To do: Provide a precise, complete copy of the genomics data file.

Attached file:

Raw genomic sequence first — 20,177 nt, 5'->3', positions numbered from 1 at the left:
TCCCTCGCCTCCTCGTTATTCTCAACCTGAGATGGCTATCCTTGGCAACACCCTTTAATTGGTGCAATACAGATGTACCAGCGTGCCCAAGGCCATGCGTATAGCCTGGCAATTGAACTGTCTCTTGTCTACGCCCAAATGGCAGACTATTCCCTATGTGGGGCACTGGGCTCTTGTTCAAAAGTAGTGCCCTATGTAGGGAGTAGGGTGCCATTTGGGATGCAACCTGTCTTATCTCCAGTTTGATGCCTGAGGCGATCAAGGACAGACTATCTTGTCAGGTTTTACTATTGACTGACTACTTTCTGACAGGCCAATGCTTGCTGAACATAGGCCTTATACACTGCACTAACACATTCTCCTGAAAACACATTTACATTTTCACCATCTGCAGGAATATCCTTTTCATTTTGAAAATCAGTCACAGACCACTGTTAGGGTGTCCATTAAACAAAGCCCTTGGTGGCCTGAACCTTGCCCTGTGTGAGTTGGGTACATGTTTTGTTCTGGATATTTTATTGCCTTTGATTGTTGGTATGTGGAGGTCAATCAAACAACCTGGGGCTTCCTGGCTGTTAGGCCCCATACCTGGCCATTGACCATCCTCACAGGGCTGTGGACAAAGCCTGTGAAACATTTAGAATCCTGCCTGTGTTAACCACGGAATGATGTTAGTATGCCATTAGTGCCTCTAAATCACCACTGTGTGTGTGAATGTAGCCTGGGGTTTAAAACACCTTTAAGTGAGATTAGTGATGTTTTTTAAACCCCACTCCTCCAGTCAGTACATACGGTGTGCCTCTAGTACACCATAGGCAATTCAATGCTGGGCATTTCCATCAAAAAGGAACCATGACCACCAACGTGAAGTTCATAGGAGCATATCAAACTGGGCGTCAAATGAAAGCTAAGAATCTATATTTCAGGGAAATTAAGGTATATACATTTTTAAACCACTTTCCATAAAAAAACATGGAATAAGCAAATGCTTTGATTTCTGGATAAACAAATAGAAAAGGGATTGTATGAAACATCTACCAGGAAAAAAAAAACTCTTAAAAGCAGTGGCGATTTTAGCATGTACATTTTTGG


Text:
Raw genomic sequence first — 20,177 nt, 5'->3', positions numbered from 1 at the left:
TCCCTCGCCTCCTCGTTATTCTCAACCTGAGATGGCTATCCTTGGCAACACCCTTTAATTGGTGCAATACAGATGTACCAGCGTGCCCAAGGCCATGCGTATAGCCTGGCAATTGAACTGTCTCTTGTCTACGCCCAAATGGCAGACTATTCCCTATGTGGGGCACTGGGCTCTTGTTCAAAAGTAGTGCCCTATGTAGGGAGTAGGGTGCCATTTGGGATGCAACCTGTCTTATCTCCAGTTTGATGCCTGAGGCGATCAAGGACAGACTATCTTGTCAGGTTTTACTATTGACTGACTACTTTCTGACAGGCCAATGCTTGCTGAACATAGGCCTTATACACTGCACTAACACATTCTCCTGAAAACACATTTACATTTTCACCATCTGCAGGAATATCCTTTTCATTTTGAAAATCAGTCACAGACCACTGTTAGGGTGTCCATTAAACAAAGCCCTTGGTGGCCTGAACCTTGCCCTGTGTGAGTTGGGTACATGTTTTGTTCTGGATATTTTATTGCCTTTGATTGTTGGTATGTGGAGGTCAATCAAACAACCTGGGGCTTCCTGGCTGTTAGGCCCCATACCTGGCCATTGACCATCCTCACAGGGCTGTGGACAAAGCCTGTGAAACATTTAGAATCCTGCCTGTGTTAACCACGGAATGATGTTAGTATGCCATTAGTGCCTCTAAATCACCACTGTGTGTGTGAATGTAGCCTGGGGTTTAAAACACCTTTAAGTGAGATTAGTGATGTTTTTTAAACCCCACTCCTCCAGTCAGTACATACGGTGTGCCTCTAGTACACCATAGGCAATTCAATGCTGGGCATTTCCATCAAAAAGGAACCATGACCACCAACGTGAAGTTCATAGGAGCATATCAAACTGGGCGTCAAATGAAAGCTAAGAATCTATATTTCAGGGAAATTAAGGTATATACATTTTTAAACCACTTTCCATAAAAAAACATGGAATAAGCAAATGCTTTGATTTCTGGATAAACAAATAGAAAAGGGATTGTATGAAACATCTACCAGGAAAAAAAAAACTCTTAAAAGCAGTGGCGATTTTAGCATGTACATTTTTGG